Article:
Developmental Language Disorder Awareness day
STAFF in a local primary school will wear purple and yellow, while some local landmarks will be lit up in purple and yellow, to celebrate International Developmental Language Disorder (DLD) Awareness Day this Friday, October 15.
Purple and yellow are the colours for DLD awareness. DLD is a lifelong neurodevelopmental condition, and one of the main signs of the condition is difficulty with communicating, including understanding and/or using spoken language.
There is no known reason for the condition, and left undiagnosed or unsupported it can reduce access to education and employment, and can negatively impact the ability of those affected to engage in social interactions.
On average, two students in every class of 30 have DLD, and an emphasis on the impact teachers can have in identifying the condition and supporting affected pupils is a key theme of this year’s awareness day.
Staff at St Killian’s Junior National School in Kingswood are fully behind this year’s theme, and the staff will wear purple and yellow to mark the occasion and raise awareness.
Michelle Ronan, a teacher in St Killian’s JNS who has taught pupils with DLD, told The Echo that it’s important for teachers to be aware of the condition, and to provide support to the affected students.
“Children with DLD often struggle in school,” she explained. “They won’t just ‘pick up’ language, they will need to be taught language skills in a specific way.
“Therefore, awareness is key for a teacher and support from other members of school staff and outside specialists is vital.
“But despite their difficulties with language, children with DLD can achieve well at school, both academically and socially.
“Children with DLD just learn differently. As a teacher, knowing their best learning style is paramount.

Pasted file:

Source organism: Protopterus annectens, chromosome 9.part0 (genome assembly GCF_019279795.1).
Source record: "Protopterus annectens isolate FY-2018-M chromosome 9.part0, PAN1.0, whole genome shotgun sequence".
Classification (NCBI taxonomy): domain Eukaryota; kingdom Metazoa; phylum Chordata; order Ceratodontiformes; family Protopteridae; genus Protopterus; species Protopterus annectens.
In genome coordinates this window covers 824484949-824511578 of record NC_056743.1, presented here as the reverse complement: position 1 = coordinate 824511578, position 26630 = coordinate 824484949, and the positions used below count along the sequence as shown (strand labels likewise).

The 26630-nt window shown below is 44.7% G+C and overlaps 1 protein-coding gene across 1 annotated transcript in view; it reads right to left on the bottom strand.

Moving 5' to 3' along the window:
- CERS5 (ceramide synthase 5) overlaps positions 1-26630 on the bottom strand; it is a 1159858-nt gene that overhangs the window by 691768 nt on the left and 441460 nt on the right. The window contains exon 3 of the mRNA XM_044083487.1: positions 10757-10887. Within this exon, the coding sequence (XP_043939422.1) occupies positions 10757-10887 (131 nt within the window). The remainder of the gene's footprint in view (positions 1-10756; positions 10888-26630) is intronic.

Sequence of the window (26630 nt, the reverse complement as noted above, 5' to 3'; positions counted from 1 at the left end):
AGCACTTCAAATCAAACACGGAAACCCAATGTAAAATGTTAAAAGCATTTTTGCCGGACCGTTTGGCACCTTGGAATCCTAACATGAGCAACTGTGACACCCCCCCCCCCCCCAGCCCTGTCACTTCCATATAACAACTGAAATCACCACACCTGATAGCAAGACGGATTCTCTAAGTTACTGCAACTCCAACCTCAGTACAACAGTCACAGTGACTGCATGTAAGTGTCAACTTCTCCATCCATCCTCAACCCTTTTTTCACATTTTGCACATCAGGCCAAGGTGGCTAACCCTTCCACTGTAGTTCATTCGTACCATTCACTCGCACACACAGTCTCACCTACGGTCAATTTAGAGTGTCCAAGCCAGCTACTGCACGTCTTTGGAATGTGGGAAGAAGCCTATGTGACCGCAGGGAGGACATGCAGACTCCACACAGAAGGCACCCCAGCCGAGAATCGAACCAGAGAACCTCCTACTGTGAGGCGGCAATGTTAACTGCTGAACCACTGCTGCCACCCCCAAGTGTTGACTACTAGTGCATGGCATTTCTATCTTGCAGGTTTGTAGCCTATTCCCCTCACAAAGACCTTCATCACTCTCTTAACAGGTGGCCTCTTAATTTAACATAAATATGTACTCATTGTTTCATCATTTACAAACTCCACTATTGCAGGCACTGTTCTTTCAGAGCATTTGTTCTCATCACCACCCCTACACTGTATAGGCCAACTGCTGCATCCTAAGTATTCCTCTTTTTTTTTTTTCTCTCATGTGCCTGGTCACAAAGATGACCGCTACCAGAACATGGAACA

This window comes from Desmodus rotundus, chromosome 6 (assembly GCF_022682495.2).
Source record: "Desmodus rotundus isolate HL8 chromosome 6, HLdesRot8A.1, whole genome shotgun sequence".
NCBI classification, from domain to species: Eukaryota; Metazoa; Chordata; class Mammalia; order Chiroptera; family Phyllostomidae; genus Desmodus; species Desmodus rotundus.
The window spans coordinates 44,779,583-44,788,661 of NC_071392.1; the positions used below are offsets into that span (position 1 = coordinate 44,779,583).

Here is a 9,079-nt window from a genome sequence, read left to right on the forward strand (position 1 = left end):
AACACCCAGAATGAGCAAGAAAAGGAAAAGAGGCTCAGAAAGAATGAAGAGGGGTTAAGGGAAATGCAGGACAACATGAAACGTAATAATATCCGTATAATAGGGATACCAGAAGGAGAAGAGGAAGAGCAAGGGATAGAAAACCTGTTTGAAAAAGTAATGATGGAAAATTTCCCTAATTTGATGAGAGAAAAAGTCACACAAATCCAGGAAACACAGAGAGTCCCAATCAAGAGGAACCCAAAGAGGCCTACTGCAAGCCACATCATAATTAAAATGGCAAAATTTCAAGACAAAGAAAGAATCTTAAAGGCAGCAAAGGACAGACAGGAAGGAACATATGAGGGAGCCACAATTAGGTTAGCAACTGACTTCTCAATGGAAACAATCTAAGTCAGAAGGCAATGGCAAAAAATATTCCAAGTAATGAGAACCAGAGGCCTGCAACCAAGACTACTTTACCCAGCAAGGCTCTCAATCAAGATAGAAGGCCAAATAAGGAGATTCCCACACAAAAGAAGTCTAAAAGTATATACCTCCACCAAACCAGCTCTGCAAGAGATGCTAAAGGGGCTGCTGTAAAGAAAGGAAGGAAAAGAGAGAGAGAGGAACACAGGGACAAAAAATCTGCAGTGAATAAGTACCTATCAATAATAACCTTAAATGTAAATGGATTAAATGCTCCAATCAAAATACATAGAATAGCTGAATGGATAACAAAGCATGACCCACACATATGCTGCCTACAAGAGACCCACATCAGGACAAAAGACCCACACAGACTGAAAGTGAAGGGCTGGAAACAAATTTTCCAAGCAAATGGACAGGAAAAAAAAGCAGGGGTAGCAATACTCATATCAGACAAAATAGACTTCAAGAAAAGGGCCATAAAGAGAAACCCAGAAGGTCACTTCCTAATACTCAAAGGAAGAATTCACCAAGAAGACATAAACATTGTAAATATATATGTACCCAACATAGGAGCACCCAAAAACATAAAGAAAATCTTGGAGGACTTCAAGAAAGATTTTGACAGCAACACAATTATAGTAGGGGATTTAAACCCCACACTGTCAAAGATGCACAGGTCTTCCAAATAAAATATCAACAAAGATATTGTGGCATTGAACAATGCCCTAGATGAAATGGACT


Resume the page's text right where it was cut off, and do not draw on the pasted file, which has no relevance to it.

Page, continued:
“By providing language supports to the child with DLD, teachers can maximise the child’s ability to access important learning opportunities.”
Effective language supports typically involve the intervention of speech and language therapists working in collaboration with teachers and SNAs.
In terms of the classroom environment, some techniques that teachers can employ to help pupils with DLD include keeping statements and instructions clear and to-the-point, repeating and rephrasing key instructions, and breaking down information using a combination of text, graphics and icons.
As part of this year’s International DLD Awareness Day, the Raising Awareness of Developmental Language Disorder (RADLD) organisation has launched a free, downloadable teachers’ kit.
While this kit is a welcome additional resource for teachers, Ms Ronan said more needs to be done at a government level to facilitate teachers being trained in how to help and support students with DLD.
Ms Ronan said: “The free teaching kit in celebration of DLD Awareness Day will be a wonderful supporting document and resource to have in every school.
“However, I feel that it is essential that training is provided by the Department of Education for teachers to make them aware of DLD along with the many other needs they meet in the classroom.
“Teachers are expected to research and undertake training at their own expense and time. This is inadequate and as a result, the children’s learning needs are not being met.
“I feel that training should be provided during school hours and substitute cover provided.
“As a school, we at St Kilian’s JNS, Kingswood, are celebrating DLD Awareness Day on October 15 with our staff dressing up in purple/yellow clothing to highlight the day and promote awareness of the cause.”
A number of local landmarks, including Citywest Business Campus, the Red Cow Moran Hotel, St Maelruain’s Church in Tallaght and South Dublin County Council’s civic offices in Tallaght and Clondalkin will be lit up in purple and yellow on Friday to mark the day and to show support.
For further information, visit RADLD.org, where teachers can also download a free teachers’ kit in celebration of DLD Awareness Day.
Scan the QR code to listen to IASLT in Conversation podcast ‘DLD Day 2021: Perspective from teacher Julie Sweeney’.
Brenda Mockler and Julie Sweeney, both parents to boys with DLD discuss DLD for pupils in school.